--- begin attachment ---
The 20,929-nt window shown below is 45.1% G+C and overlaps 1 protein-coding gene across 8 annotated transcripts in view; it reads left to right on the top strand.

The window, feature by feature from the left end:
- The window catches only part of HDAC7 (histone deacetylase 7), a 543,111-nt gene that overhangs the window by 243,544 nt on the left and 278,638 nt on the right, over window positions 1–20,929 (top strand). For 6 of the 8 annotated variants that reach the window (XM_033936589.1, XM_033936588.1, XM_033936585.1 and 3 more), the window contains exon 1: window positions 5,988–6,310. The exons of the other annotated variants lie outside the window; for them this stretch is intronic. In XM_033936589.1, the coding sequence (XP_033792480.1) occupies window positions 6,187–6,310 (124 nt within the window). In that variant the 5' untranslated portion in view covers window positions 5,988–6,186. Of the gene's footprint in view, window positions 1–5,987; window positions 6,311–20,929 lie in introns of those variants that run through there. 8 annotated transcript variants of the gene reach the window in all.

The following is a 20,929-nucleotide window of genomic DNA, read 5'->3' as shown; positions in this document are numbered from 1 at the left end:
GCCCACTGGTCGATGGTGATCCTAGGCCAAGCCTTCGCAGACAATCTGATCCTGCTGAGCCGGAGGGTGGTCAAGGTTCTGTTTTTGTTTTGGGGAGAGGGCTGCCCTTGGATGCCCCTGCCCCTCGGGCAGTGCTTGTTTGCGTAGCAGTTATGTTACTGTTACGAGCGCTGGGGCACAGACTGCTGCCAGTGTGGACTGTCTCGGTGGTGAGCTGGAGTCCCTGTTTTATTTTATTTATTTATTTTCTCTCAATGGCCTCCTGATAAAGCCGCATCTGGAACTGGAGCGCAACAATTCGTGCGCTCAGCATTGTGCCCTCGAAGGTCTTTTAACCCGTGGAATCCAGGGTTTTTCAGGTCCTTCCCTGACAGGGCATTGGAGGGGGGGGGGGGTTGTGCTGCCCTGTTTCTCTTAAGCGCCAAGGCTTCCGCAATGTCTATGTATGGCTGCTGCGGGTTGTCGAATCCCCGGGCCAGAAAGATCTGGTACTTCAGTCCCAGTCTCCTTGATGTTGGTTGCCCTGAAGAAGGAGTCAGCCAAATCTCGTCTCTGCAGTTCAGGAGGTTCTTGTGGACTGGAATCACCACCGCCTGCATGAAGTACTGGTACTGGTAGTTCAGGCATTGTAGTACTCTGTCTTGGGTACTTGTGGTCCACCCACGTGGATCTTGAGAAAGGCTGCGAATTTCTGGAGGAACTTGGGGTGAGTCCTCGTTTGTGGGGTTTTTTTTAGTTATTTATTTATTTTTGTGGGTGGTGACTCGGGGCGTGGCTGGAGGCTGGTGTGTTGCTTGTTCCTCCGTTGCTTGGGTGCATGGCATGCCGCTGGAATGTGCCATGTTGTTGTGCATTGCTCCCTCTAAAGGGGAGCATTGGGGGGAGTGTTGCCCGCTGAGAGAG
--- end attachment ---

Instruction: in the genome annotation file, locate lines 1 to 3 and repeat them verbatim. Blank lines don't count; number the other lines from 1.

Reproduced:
The 20,929-nt window shown below is 45.1% G+C and overlaps 1 protein-coding gene across 8 annotated transcripts in view; it reads left to right on the top strand.

The window, feature by feature from the left end:
- The window catches only part of HDAC7 (histone deacetylase 7), a 543,111-nt gene that overhangs the window by 243,544 nt on the left and 278,638 nt on the right, over window positions 1–20,929 (top strand). For 6 of the 8 annotated variants that reach the window (XM_033936589.1, XM_033936588.1, XM_033936585.1 and 3 more), the window contains exon 1: window positions 5,988–6,310. The exons of the other annotated variants lie outside the window; for them this stretch is intronic. In XM_033936589.1, the coding sequence (XP_033792480.1) occupies window positions 6,187–6,310 (124 nt within the window). In that variant the 5' untranslated portion in view covers window positions 5,988–6,186. Of the gene's footprint in view, window positions 1–5,987; window positions 6,311–20,929 lie in introns of those variants that run through there. 8 annotated transcript variants of the gene reach the window in all.